(Neil Feinberg’s 11/7/13 Lincoln Journal column):
Are you coming to this Saturday’s State of the Town (SotT) Meeting? What? You didn’t even know about it? It begins at 9:30 am and should end around 12:30 pm. That trash day excuse won’t work because there’s plenty of time to get to the dump either before or after the meeting. Neither will the “I had to rake leaves” or “The dog ate my Town Meeting report” excuses work. And, if you’re reading this you can’t even plead ignorance. Nope, you’re stuck.
Around town these days, there is a troika of big issues that dominate the news: Route 2 construction, the school building project and the First Parish Church expansion. Other issues, like Sudbury grousing about sharing expenses for Lincoln-Sudbury Regional High School, or the school superintendent’s questionable hiring practices also create the occasional headline.
Unfortunately, not one of those topics are likely to be broached at this weekend’s confab. Rather, plans call for covering three other topics. According to the program, the first half of the meeting will look at Lincoln’s need or desire for a Community Center. The second half of the meeting will look at the Lincoln Station area (what, again?). The third half will consider whether Lincoln should dump NStar and create its own municipally-owned electric utility. Concord and Belmont did it, so why shouldn’t we?
Let’s take a quick look at these three agenda items and then wrap this up with a quick look at the issues Lincolnites really care about. OK?
Community Center – As a card-carrying AARP member who is eligible to sit on the Council on Aging board, I agree that Bemis Hall is an inadequate facility. It’s too small, it’s difficult to heat, the downstairs rooms are too small and the upstairs room can seem cavernous.
At one time, the Smith School building seemed to be ideal for a community center. It has a gym, plenty of classrooms and is already standing. But now, with the L-Shaped scheme becoming the new preferred option for a new school building, it looks like the Smith building will remain in school use.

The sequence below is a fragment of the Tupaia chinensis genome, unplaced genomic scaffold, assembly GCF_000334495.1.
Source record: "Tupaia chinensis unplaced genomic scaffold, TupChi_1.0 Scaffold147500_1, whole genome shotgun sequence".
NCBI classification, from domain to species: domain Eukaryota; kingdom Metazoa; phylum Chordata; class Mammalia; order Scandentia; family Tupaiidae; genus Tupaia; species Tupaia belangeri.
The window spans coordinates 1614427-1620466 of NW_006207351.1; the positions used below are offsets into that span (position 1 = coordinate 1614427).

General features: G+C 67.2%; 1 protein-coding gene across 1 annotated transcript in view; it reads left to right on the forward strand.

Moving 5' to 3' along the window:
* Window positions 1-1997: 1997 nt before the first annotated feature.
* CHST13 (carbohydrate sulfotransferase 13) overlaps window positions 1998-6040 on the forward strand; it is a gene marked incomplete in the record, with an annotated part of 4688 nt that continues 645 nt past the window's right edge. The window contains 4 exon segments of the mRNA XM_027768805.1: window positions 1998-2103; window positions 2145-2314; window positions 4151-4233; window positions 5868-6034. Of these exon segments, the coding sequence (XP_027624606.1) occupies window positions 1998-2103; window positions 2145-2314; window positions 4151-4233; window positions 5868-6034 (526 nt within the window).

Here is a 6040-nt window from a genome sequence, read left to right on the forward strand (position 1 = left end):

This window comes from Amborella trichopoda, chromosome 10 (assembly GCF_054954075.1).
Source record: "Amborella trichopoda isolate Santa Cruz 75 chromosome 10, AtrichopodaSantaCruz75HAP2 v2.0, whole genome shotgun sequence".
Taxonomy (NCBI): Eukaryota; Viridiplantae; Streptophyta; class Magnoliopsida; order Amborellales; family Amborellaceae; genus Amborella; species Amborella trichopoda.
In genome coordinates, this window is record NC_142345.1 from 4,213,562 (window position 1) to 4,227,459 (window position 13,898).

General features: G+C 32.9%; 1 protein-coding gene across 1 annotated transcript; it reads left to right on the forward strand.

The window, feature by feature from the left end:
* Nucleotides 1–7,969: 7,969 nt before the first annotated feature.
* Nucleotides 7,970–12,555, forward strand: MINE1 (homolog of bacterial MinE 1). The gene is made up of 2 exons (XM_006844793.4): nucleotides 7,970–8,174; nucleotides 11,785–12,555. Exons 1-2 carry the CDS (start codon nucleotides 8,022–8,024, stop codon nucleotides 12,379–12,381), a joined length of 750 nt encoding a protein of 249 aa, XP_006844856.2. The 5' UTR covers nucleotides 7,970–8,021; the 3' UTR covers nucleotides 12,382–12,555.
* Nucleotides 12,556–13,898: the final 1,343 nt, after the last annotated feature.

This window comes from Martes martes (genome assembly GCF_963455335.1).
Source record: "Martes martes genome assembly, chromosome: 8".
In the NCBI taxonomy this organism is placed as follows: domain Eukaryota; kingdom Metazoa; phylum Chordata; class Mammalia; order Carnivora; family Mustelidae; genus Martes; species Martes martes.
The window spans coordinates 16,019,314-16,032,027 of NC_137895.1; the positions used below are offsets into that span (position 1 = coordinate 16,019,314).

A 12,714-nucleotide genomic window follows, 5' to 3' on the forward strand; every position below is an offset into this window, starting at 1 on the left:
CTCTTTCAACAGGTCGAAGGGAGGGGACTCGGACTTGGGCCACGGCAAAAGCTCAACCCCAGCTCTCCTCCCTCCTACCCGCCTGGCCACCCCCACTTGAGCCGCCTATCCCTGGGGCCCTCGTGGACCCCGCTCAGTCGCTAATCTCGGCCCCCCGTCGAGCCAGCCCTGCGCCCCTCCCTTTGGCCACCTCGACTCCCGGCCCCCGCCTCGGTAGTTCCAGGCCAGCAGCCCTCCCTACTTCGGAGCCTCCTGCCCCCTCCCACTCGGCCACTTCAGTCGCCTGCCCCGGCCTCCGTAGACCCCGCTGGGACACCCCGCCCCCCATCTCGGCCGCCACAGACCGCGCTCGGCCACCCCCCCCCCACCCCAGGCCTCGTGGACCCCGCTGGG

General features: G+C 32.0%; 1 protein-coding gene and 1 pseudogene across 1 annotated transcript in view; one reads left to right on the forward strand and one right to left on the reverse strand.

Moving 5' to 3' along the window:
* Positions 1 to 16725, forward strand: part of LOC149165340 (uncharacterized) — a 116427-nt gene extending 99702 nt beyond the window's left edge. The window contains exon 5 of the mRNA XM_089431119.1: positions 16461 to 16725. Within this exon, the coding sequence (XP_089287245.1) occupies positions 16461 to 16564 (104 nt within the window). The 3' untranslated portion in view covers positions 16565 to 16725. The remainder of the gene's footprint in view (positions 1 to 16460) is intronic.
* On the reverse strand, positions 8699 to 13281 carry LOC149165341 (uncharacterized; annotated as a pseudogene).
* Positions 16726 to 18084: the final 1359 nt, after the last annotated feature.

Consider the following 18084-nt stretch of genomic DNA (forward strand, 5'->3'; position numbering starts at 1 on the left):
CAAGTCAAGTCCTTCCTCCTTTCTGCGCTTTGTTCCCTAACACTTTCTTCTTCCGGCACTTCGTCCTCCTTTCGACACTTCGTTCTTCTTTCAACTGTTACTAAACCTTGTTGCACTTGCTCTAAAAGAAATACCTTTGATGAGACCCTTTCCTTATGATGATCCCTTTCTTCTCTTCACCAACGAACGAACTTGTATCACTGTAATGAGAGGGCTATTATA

So, where would a community center go? Where the school pods are? In the Hartwell building? Should more work be done on Bemis Hall to accommodate more community activities? First, let’s see if anyone’s interested. Then let’s see how many millions it’ll cost. Historically, a community center has not received much public support.
Lincoln Station – Certain segments of the Planning Board, especially former member Ken Hurd, continue to push for the redevelopment of Lewis Street and the DPW facility, with more housing (especially the affordable kind) and mixed commercial uses. That plan also calls for the communalization of Lincoln Woods’ treatment plant to support the whole area. These planning proponents would like the Lincoln Station area to be more like Concord Center, which would be fine if it weren’t going to cost many millions of dollars to achieve. Question one: Who’s paying for all these highfalutin ideas? Lincoln taxpayers?
Municipal electricity – Maybe rather than emulate Concord’s Center, we should join their electric coop. Can that be done, with electricity costs being cheaper for Lincoln residents? If so, I’m for it.
Meanwhile, back in the real world, Route 2 neighbors were out in force for last week’s Rt. 2 Oversight Committee meeting to discuss three topics. Neighbors and the committee have reached consensus with MassDOT on plantings. Regarding significant grading issues, some residents entered into deed agreements with MassDOT and now feel those agreements have been violated. The committee advised those impacted residents to seek legal counsel.
The need for landscape fencing and sound barriers remain major sticking points, with many residents now facing the lights of Rt. 2 oncoming traffic shining into their living rooms and bedrooms. One resident is so frustrated by the lack of town support that he is threatening to file a lawsuit to stop construction if neighbors aren’t satisfied.
The School Building project remains in a holding pattern. Our erstwhile benefactors at the MSBA have their next board meeting scheduled for November 20. That’s the earliest we’ll know if the L-Shaped scheme shall live again.
Over at the First Parish Church, the expansion plans remain on hold after the negative feedback received from the Planning Board. However, in some very big news, Reverend Roger Paine announced his retirement to the congregation just a few days after that meeting. It seems he’s heading back to Colorado next June after having served 17 years as minister of the iconic center of town church.
All involved agree that Reverend Paine’s announcement was coincidental with the Planning Board’s feedback, though it’s not clear how his departure will affect the project.
As you can see, there’s always something going on around town. That’s why I’ll be manning the ‘Hot Tips’ Booth in the exhibitor’s hall outside the State of the Town Meeting. See you there?